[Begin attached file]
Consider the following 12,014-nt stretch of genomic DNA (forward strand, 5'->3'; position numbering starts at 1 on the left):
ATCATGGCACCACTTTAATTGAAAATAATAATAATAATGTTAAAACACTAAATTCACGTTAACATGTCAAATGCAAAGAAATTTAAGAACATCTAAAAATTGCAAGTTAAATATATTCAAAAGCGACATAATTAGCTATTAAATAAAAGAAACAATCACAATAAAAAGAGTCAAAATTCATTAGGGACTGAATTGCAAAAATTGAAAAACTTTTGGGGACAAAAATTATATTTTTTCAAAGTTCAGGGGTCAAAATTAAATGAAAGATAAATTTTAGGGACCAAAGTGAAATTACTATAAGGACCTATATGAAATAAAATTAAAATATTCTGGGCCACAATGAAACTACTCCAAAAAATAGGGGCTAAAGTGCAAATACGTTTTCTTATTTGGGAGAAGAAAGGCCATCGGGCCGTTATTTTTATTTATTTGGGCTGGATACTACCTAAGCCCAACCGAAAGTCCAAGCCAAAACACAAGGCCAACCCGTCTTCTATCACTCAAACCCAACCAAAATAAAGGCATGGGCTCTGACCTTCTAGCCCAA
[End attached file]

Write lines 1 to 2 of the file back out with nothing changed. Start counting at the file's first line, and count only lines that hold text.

Consider the following 12,014-nt stretch of genomic DNA (forward strand, 5'->3'; position numbering starts at 1 on the left):
ATCATGGCACCACTTTAATTGAAAATAATAATAATAATGTTAAAACACTAAATTCACGTTAACATGTCAAATGCAAAGAAATTTAAGAACATCTAAAAATTGCAAGTTAAATATATTCAAAAGCGACATAATTAGCTATTAAATAAAAGAAACAATCACAATAAAAAGAGTCAAAATTCATTAGGGACTGAATTGCAAAAATTGAAAAACTTTTGGGGACAAAAATTATATTTTTTCAAAGTTCAGGGGTCAAAATTAAATGAAAGATAAATTTTAGGGACCAAAGTGAAATTACTATAAGGACCTATATGAAATAAAATTAAAATATTCTGGGCCACAATGAAACTACTCCAAAAAATAGGGGCTAAAGTGCAAATACGTTTTCTTATTTGGGAGAAGAAAGGCCATCGGGCCGTTATTTTTATTTATTTGGGCTGGATACTACCTAAGCCCAACCGAAAGTCCAAGCCAAAACACAAGGCCAACCCGTCTTCTATCACTCAAACCCAACCAAAATAAAGGCATGGGCTCTGACCTTCTAGCCCAA